Surgical booms, also known as equipment booms, provide support for other equipment throughout the Operating Room (OR). A surgical boom is designed to ergonomically centralize all surgical support equipment and utility services for OR staff. Booms are used in healthcare facilities where there is a need for access to medical gases such as oxygen, nitrogen, and carbon dioxide, electrical power and audio-visual data services. By keeping cords out of the way of surgical staff, surgical booms reduce trip hazards. Most surgical booms also provide shelving and accessory equipment side rails to organize and centralize surgical equipment.
Surgical Booms are often designed to be flexible and able to conform to various configurations depending on the space requirements, function and purpose. Factors such the type of surgical procedures, interaction with equipment, and layout of the room (Operating Room, Intensive Care Unit (ICU), Emergency Room, etc.) must be considered when designing a surgical boom. A surgical boom often contains multiple electric and gas outlets for electrical power needs and medical gases. Ceiling mount location, the number of mounts, arm length, and column length are all variables that must be selected to ensure proper integration of the surgical boom into the perioperative workspace.
Medical gas outlets, electric outlets, adjustable shelving, mechanical brakes, and adjustable or fixed height arm systems are some of the features that may be found on a surgical boom. The features built into a boom are often customizable based on the facility's needs. Selection of features such as the adjustable height arm system provide greater flexibility but with higher cost and complexity.
The following are some common boom features with anticipated benefits:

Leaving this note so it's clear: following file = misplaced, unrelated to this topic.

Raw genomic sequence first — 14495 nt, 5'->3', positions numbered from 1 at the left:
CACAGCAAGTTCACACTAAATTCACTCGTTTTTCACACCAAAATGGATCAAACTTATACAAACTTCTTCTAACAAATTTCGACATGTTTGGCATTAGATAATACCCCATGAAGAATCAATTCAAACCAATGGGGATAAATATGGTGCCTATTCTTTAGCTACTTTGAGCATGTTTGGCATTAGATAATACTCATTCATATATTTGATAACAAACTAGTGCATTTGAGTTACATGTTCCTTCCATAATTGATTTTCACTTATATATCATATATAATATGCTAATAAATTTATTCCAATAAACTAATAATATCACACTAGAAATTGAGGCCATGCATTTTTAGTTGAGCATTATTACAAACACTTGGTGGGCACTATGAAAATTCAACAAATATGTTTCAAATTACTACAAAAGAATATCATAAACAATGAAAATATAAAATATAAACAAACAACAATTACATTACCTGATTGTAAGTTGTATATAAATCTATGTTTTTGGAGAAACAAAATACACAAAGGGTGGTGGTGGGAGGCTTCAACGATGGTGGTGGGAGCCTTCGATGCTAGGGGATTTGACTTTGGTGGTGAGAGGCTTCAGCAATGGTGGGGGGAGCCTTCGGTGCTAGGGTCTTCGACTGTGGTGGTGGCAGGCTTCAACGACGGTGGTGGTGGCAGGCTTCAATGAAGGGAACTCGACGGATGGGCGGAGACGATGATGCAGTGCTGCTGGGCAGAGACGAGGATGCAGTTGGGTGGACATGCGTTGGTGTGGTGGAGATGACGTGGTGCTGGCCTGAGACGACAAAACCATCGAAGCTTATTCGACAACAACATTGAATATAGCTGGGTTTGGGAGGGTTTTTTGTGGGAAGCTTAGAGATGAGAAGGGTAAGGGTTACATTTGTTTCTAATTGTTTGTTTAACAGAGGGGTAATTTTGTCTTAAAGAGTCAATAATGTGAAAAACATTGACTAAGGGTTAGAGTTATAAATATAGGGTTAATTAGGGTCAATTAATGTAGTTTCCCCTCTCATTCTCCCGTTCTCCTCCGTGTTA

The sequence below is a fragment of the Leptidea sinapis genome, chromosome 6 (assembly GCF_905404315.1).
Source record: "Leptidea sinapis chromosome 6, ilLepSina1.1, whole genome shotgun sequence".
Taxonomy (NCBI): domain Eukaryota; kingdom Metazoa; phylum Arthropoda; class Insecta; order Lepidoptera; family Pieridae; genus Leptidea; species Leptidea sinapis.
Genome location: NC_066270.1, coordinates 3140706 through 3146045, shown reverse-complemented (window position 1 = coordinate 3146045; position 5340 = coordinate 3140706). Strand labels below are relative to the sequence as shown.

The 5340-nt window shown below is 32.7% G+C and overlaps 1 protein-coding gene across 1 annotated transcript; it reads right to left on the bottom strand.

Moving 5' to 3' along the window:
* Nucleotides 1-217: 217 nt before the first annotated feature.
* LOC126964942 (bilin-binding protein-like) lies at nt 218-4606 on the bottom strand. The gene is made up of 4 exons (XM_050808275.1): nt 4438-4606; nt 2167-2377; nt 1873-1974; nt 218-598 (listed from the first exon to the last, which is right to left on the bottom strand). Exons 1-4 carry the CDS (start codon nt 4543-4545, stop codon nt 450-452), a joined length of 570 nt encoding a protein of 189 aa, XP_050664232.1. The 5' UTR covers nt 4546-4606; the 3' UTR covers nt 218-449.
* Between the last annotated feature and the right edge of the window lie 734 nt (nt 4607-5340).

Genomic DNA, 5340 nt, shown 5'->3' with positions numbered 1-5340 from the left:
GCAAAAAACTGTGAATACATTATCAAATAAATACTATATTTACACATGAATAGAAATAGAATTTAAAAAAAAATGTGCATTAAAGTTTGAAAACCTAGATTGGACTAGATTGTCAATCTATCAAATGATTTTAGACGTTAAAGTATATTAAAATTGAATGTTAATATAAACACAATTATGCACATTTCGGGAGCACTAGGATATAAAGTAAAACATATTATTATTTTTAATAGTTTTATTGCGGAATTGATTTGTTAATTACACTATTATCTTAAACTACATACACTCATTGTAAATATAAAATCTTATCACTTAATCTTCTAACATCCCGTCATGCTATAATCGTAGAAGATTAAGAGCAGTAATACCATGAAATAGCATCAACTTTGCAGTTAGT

A surgical boom can be used with hundreds of accessories such as equipment shelves, equipment rails and rail mounted accessories, smoke evacuation system, IV support, medical gas support, monitor arms and organizational tools.
The installation of surgical booms requires significant planning and knowledge to meet structural requirements and ensure proper connection to electrical and gas utilities. Most surgical booms are installed as part of a renovation project or during construction of new surgical suites, and room layouts and other factors are considered when selecting surgical boom systems.
Because surgical booms are often customized for an operating room, ICU, emergency room or hybrid OR with a specific room layout, the purchase of this equipment can be a multi-step process. Hospital purchasing staff may consider factors like service support, compatible accessories, cost, configuration customization and environmental sustainability when deciding on which surgical boom to purchase. Typically, a sales representative or distributor helps to facilitate the buying process of surgical booms and surgical boom accessories. The representative will work with clinical staff, architects and equipment planners to ensure proper installation and use of surgical booms.